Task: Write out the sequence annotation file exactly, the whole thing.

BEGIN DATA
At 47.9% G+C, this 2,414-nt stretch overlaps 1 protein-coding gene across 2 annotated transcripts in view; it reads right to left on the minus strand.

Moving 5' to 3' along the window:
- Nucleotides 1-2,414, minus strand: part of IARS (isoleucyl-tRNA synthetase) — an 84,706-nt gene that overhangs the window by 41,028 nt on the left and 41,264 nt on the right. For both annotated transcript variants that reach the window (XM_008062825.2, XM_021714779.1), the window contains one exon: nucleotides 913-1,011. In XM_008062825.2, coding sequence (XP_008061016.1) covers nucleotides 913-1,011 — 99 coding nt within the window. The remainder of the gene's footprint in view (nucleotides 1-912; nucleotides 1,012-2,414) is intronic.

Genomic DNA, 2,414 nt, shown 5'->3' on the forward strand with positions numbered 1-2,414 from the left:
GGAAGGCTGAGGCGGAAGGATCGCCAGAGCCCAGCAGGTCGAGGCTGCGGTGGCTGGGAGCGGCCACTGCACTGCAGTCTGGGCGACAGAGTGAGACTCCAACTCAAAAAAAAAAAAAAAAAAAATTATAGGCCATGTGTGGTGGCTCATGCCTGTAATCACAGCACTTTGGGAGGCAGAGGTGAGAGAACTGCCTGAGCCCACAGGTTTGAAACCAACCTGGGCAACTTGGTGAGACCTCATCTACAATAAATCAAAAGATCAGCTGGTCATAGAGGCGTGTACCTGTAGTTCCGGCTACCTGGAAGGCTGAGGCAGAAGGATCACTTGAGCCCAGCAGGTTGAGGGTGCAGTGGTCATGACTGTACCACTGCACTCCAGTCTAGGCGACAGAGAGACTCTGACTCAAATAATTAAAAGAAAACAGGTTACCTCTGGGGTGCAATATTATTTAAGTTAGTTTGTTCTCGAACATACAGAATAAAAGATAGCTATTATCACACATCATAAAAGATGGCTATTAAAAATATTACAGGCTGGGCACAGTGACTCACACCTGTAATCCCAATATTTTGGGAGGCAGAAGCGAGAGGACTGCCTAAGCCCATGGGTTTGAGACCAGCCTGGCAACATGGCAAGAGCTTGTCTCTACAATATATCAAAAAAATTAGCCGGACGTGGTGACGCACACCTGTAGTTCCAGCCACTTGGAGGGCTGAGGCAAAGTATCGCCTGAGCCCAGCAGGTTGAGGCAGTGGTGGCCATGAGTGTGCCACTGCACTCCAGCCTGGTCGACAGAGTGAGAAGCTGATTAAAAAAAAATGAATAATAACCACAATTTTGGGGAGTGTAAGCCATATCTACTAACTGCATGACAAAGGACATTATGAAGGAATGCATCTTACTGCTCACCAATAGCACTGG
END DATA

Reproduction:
At 47.9% G+C, this 2,414-nt stretch overlaps 1 protein-coding gene across 2 annotated transcripts in view; it reads right to left on the minus strand.

Moving 5' to 3' along the window:
- Nucleotides 1-2,414, minus strand: part of IARS (isoleucyl-tRNA synthetase) — an 84,706-nt gene that overhangs the window by 41,028 nt on the left and 41,264 nt on the right. For both annotated transcript variants that reach the window (XM_008062825.2, XM_021714779.1), the window contains one exon: nucleotides 913-1,011. In XM_008062825.2, coding sequence (XP_008061016.1) covers nucleotides 913-1,011 — 99 coding nt within the window. The remainder of the gene's footprint in view (nucleotides 1-912; nucleotides 1,012-2,414) is intronic.

Genomic DNA, 2,414 nt, shown 5'->3' on the forward strand with positions numbered 1-2,414 from the left:
GGAAGGCTGAGGCGGAAGGATCGCCAGAGCCCAGCAGGTCGAGGCTGCGGTGGCTGGGAGCGGCCACTGCACTGCAGTCTGGGCGACAGAGTGAGACTCCAACTCAAAAAAAAAAAAAAAAAAAATTATAGGCCATGTGTGGTGGCTCATGCCTGTAATCACAGCACTTTGGGAGGCAGAGGTGAGAGAACTGCCTGAGCCCACAGGTTTGAAACCAACCTGGGCAACTTGGTGAGACCTCATCTACAATAAATCAAAAGATCAGCTGGTCATAGAGGCGTGTACCTGTAGTTCCGGCTACCTGGAAGGCTGAGGCAGAAGGATCACTTGAGCCCAGCAGGTTGAGGGTGCAGTGGTCATGACTGTACCACTGCACTCCAGTCTAGGCGACAGAGAGACTCTGACTCAAATAATTAAAAGAAAACAGGTTACCTCTGGGGTGCAATATTATTTAAGTTAGTTTGTTCTCGAACATACAGAATAAAAGATAGCTATTATCACACATCATAAAAGATGGCTATTAAAAATATTACAGGCTGGGCACAGTGACTCACACCTGTAATCCCAATATTTTGGGAGGCAGAAGCGAGAGGACTGCCTAAGCCCATGGGTTTGAGACCAGCCTGGCAACATGGCAAGAGCTTGTCTCTACAATATATCAAAAAAATTAGCCGGACGTGGTGACGCACACCTGTAGTTCCAGCCACTTGGAGGGCTGAGGCAAAGTATCGCCTGAGCCCAGCAGGTTGAGGCAGTGGTGGCCATGAGTGTGCCACTGCACTCCAGCCTGGTCGACAGAGTGAGAAGCTGATTAAAAAAAAATGAATAATAACCACAATTTTGGGGAGTGTAAGCCATATCTACTAACTGCATGACAAAGGACATTATGAAGGAATGCATCTTACTGCTCACCAATAGCACTGG